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Toronto Dance Theatre.

PREMIERE DANCE THEATRE, TORONTO DECEMBER 2-13, 1997 REVIEWED BY LEWIS HERTZMAN

About to embark on an extensive Asian tour, Toronto Dance Theatre colored both of its home programs with touches of Eastern exoticism, commissions to mark Canada's Year of Asia Pacific. Still, six of eight compositions were by artistic director Christopher House.

The most interesting and most polished piece of the season, though relatively brief, was Chandralekha's Namaskar, created by the Indian choreographer for the company. Elements of bharata natyam style blended with postures from martial arts and yoga. Gorgeous to behold, the dancers moved from contemplation to action in swift, highly controlled, and stylized patterns.

Less successful was House's Bottari, set to the ultimately annoying nonsense dialogue of composer Kung Chi Shing's Bach's Empty Words. The bright textile patterns of the bottari (Korean bedclothes wrapped in bundles) provided more interest than did the trivial theme of clothes and the human body, especially with an ending that placed a naked couple downstage center--momentarily startling perhaps, but no big deal.

The company's first program, which included Bottari, dragged despite the bit of froth supplied by Pingo Slink. Its cheerful patterns were quickly stifled by the static solemnity of Colder Ink, for four dancers, described dryly in a note as "pure movement invention" concerned with "texture, lines, and counterpoint." Things picked up somewhat with Artemis Madrigals, another movement invention, a close interpretation of Stravinsky's Duo Concertant.

TDT looked much better in its second program the following week. Besides the richness of the Indian work, there was a lively revival of James Kudelka's Fifteen Heterosexual Duets, along with two well-crafted pieces by House.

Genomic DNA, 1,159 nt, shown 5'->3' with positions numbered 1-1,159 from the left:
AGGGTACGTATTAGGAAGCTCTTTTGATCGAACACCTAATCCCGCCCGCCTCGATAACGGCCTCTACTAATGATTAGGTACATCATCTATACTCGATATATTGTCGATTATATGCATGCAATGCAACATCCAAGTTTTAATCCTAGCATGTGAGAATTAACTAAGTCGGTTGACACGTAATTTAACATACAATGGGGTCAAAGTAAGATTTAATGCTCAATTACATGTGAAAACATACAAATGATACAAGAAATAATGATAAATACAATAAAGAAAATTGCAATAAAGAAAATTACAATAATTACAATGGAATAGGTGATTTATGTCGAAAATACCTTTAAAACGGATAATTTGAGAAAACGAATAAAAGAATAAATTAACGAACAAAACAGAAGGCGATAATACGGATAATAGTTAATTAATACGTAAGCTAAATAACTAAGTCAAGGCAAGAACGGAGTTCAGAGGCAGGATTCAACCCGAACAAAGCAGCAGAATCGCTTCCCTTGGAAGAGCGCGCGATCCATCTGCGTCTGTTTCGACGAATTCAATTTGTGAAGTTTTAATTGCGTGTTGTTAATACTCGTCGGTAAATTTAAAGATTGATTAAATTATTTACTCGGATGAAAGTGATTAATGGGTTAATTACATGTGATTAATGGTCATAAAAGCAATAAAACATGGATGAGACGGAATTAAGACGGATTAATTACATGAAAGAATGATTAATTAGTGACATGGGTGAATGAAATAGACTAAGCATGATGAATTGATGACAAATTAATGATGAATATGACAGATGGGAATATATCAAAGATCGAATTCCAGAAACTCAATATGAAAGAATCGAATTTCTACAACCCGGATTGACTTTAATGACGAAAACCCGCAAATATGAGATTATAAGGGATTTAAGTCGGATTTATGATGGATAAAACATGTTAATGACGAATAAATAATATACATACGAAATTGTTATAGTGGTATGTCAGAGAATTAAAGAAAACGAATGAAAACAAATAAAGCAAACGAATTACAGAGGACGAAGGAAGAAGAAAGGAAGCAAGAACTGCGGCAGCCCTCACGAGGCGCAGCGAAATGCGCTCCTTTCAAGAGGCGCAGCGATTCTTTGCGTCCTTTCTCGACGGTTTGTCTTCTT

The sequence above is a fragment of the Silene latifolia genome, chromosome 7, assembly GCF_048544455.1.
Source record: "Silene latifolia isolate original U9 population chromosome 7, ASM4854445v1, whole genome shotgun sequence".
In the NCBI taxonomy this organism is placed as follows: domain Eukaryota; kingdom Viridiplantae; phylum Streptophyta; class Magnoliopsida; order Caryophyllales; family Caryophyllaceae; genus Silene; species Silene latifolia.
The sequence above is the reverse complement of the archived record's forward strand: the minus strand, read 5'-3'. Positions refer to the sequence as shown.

Fifteen Heterosexual Duets advanced relentlessly through Beethoven's Kreutzer Sonata with endless lifts and off-center, non-balletic movement, not unlike contact improvisation. There was much acrobatic delight, a touch of humor here and there, but precious little sexuality, hetero or other.

With Cryptoversa House created a sizzling solo dance for Laurence Lemieux, which she interpreted with strength and impressive integrity. She moved in sinuous twirls from ground to air and back, in sync with Robert Moran's Thirty-two Cryptograms for Derek Jarman. The work was intense and commanded full attention.

Barnyard come as a timely emotional release to finish the season, set to a collage of popular tunes by Jimmy Dorsey and others. It was a clever sendup on friendships and partnerships, casual and flirtatious, in all imaginable combinations.
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Title Annotation:Premiere Dance Theatre, Toronto, Canada
Author:Hertzman, Lewis
Publication:Dance Magazine
Article Type:Dance Review
Date:Apr 1, 1998
Words:396
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